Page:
Solzhenitsyn, who exposed the plight of soviet intellectuals in his The First Circle, was exiled. The land of Mao ‘respects’ the ‘freedom of expression’ much more brazenly: in the Tiananmen Square Massacre, in 1989, it gunned down 2000 - 3000 people using tanks and machine guns against unarmed civilians - intellectuals, labour activists and students - protesting against galloping corruption in the ruling communist party. Courtesans not goddesses The second bias concerns the bas-reliefs in temple architecture. Media men and women who claim to thoroughly research the stories they put out either mischievously ignore or are ignorant about the background of the bas-reliefs. They often ask, “why object to erotic depictions in art when ‘gods and goddesses’ were depicted in erotic postures on Hindu temples?” The subjects of temple bas-reliefs are not ‘gods and goddesses’ as our intrepid media men and women - and self-styled intellectuals - glibly describe them but heavenly courtesans. They were depicted in temple bas-reliefs more for social than religious reasons. During the ninth and tenth centuries people were veering to the bhakti-cult and ignoring mundane chores such as sex and procreation resulting in a diminution of the population. The population diminution effect was exacerbated by Muslim invasions from the north at the same time. The intellectuals of the time introduced erotic bas-reliefs on temples to dispel the myth that sex was sin - an obvious if false corollary of the bhakti-cult and to rejuvenate the dwindling population. Those who cite bas-reliefs in temple architecture in Hussain’s defence also ask another naïve question: is the cultural ethos of our motherland, steeped in the Hindu religion, so fragile as to wither away because of a few paintings which a majority of the population does not get to see anyway. This rhetorical question cleverly if speciously introduced into the debate leads us to the third bias. Is artistic freedom absolute? The third bias is about the nature of freedom or freedom per se. Is any freedom absolute? A ruling of the European Court of Human Rights adjudicating in a matter concerning the freedom of speech based on Article 43 of the “Convention for the Protection of Human Rights and Fundamental Freedoms (Convention)”, amply clarifies the matter. (Freedom of religion and other beliefs. [1994]. Otto-Preminger-Institut v. Austria, 13470/87- 1994 - ECHR 26, September 20,1994.) The case concerns whether the Austrian government violated article 10 of the Convention in seizing the film “Das Liebeskonzil” (Council in Heaven) as ordered by the Innsbruck regional court. The facts in the case are as follows: Otto-Preminger-Institut fur audiovisuelle Mediengestaltung (OPI), a private nonprofit making organization was to screen the film “Das Liebeskonzil” (Council in

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Heaven) by Werner Schroeter. The film was based on Oskar Panizza’s satirical tragic-drama set in Heaven and performed by Teatro Belli in Rome. In Schroeter's film, God's representatives on Earth carrying the insignia of worldly power closely resemble the heavenly protagonists. The film, targeted “trivial imagery and absurdities of the Christian creed in a caricatural mode” and aimed at investigating “the relationship between religious beliefs and worldly mechanisms of oppression”. The theme of the film was far more derogatory to the Christian religion than the “Da Vinci Code”. At the request of the Innsbruck diocese of the Roman Catholic Church, the public prosecutor, instituted criminal proceedings against OPI for “disparaging religious doctrines”, an act prohibited by section 188 of the Austrian penal code. The Innsbruck regional court ordered the seizure of the film and the Innsbruck Court of Appeal upheld the order. What is important to note here is that the Court of Appeal considered that artistic freedom was “necessarily limited by the rights of others to freedom of religion and by the duty of the state to safeguard society based on order and tolerance”. The court further held that indignation was justified to attract penal provisions (of Austria) as the film offended “the religious feelings of an average person with normal religious sensitivity”. Further, “the whole derision of religious feeling outweighed any interest the general public might have in information or the financial interests of persons wishing to show the film”. The trial court’s observations about artistic freedom/s are worth noting and hence are quoted here in some detail: “Article 17a of the Basic Law guarantees the freedom of artistic creation and the publication and teaching of art. The scope of artistic freedom was broadened (by the introduction of that article) to the extent that every form of artistic expression is protected and limitations of artistic freedom are no longer possible by way of an express legal provision but may only follow from the limitations inherent in this freedom.... Artistic freedom cannot be unlimited. The limitations on artistic freedom are to be found, firstly, in other basic rights and freedoms guaranteed by the Constitution (such as the freedom of religion and conscience), secondly, in the need for an ordered form of human coexistence based on tolerance, and finally in flagrant and extreme violations of other interests protected by law, the specific circumstances having to be weighed up against each other in each case, taking due account of all relevant considerations.” The 9-member commission of the ECHR in its 6-3 judgment held that in the case there was no violation of the Convention. The majority of judges held that “whoever exercises the rights and freedoms enshrined in the first paragraph of that Article (10) undertakes "duties and responsibilities". Amongst them - in the context of religious opinions and beliefs - may legitimately be included an obligation to avoid as far as possible expressions that are gratuitously offensive to others and thus an infringement of their rights, and which 3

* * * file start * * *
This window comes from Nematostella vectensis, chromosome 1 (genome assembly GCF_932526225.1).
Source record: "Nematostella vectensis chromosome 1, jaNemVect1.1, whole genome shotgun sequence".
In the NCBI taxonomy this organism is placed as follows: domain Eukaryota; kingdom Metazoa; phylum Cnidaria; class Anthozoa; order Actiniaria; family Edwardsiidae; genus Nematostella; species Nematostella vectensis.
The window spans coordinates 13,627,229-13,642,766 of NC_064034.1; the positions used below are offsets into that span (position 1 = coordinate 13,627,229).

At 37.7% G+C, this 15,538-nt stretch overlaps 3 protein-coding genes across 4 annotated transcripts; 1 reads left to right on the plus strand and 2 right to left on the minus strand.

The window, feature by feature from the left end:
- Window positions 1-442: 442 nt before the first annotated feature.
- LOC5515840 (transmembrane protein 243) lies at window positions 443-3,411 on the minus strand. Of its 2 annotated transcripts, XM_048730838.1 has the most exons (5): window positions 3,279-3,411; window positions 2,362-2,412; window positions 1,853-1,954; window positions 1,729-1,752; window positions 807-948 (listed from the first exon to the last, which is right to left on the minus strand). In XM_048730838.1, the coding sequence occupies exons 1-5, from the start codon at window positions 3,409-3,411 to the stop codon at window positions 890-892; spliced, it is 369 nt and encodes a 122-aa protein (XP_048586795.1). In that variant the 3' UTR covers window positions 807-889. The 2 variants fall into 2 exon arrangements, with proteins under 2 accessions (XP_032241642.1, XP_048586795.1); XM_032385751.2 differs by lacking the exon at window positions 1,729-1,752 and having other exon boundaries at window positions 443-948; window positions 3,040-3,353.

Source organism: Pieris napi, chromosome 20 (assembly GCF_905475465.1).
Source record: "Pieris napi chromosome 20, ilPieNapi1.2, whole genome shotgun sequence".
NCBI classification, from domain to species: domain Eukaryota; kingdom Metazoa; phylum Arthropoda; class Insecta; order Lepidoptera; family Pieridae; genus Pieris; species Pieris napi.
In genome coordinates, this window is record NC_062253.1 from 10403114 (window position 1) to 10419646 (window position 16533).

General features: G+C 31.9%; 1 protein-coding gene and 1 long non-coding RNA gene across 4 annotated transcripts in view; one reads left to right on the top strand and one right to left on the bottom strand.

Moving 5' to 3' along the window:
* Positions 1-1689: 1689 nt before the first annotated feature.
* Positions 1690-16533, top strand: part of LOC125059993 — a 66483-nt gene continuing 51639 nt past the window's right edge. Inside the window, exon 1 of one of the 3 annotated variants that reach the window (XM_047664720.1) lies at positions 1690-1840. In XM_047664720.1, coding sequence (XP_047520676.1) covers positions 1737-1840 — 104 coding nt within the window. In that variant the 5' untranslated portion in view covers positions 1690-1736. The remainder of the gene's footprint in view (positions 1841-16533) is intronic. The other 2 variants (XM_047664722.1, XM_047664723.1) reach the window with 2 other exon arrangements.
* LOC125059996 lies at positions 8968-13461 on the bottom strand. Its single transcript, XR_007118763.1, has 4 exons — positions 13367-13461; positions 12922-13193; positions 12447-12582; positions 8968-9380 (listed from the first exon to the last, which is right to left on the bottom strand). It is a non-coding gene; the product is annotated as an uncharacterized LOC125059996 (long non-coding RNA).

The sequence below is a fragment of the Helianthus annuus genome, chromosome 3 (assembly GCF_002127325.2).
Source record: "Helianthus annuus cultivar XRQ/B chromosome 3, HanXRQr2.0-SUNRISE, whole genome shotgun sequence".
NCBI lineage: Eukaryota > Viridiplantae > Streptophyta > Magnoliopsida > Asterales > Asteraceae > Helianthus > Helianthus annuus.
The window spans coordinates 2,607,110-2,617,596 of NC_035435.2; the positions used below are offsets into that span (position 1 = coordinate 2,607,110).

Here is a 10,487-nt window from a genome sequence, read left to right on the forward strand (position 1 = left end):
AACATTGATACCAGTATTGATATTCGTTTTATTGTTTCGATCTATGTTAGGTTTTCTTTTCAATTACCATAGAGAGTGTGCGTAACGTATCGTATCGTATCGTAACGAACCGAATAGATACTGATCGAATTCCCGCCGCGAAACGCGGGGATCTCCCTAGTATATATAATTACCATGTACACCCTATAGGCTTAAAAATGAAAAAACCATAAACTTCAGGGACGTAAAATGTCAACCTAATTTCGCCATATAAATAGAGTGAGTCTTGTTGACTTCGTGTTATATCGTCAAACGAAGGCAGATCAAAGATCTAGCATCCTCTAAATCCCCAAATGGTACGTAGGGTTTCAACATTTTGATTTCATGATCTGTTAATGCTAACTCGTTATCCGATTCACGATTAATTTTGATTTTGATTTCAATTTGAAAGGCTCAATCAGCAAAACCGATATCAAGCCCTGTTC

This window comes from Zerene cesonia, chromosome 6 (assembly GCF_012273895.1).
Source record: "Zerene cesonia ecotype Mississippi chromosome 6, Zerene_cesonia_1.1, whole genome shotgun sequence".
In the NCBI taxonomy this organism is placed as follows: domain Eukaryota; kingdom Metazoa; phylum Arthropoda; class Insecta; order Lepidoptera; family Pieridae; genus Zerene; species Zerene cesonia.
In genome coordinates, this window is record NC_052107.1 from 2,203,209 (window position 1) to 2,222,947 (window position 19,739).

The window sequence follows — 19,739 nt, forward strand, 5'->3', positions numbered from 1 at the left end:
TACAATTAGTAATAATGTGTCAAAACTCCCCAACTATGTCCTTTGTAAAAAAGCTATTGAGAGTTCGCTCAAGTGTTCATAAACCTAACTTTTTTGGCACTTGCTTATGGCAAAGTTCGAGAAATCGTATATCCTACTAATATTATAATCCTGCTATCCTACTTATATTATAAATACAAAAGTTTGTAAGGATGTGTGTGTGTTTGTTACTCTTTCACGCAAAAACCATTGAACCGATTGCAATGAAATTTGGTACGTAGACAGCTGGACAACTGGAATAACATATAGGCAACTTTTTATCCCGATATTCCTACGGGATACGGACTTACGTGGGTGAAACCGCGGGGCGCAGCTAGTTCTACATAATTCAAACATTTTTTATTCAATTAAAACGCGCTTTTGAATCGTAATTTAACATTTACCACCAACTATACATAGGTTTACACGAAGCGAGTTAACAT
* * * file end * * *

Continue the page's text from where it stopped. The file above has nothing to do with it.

therefore do not contribute to any form of public debate capable of furthering progress in human affairs. This being so, as a matter of principle it may be considered necessary in certain democratic societies to sanction or even prevent improper attacks on objects of religious veneration, provided always that any "formality", "condition", "restriction" or "penalty" imposed be proportionate to the legitimate aim pursued.” Further, the judges held that “Article 10 cannot be interpreted as prohibiting the forfeiture in the public interest of items whose use has lawfully been adjudged illicit... Although the forfeiture made it permanently impossible to show the film anywhere in Austria, the Court considers that the means employed were not disproportionate to the legitimate aim pursued and that therefore the national authorities did not exceed their margin of appreciation in this respect.” The dissenting judges, while holding that the Convention does not guarantee religious freedoms, nonetheless agreed that: “…it must be accepted that it may be "legitimate" for the purpose of Article 10 to protect the religious feelings of certain members of society against criticism and abuse to some extent; tolerance works both ways and the democratic character of a society will be affected if violent and abusive attacks on the reputation of a religious group are allowed. Consequently, it must also be accepted that it may be "necessary in a democratic society" to set limits to the public expression of such criticism or abuse.” Bibliographic References: Freedom of religion and other beliefs. (1994). Otto-Preminger-Institut v. Austria, (13470/87) [1994] ECHR 26 (20 September 1994). Accessible from: www.hrcr.org/safrica/religion/Otto.html OTTO PREMINGER INSTITUTE V Austria. (1994). Otto Preminger Institute v. Austria. ARTICLES: 10; 26. Accessible from: www.mediator.online.bg/eng/ottopr_e.htm Storey, John. (1994). Introduction: The Study of Popular Culture and Cultural Studies in Storey, John (Ed.) Cultural Theory and Popular Culture: A Reader. Harlow. Pearson Education.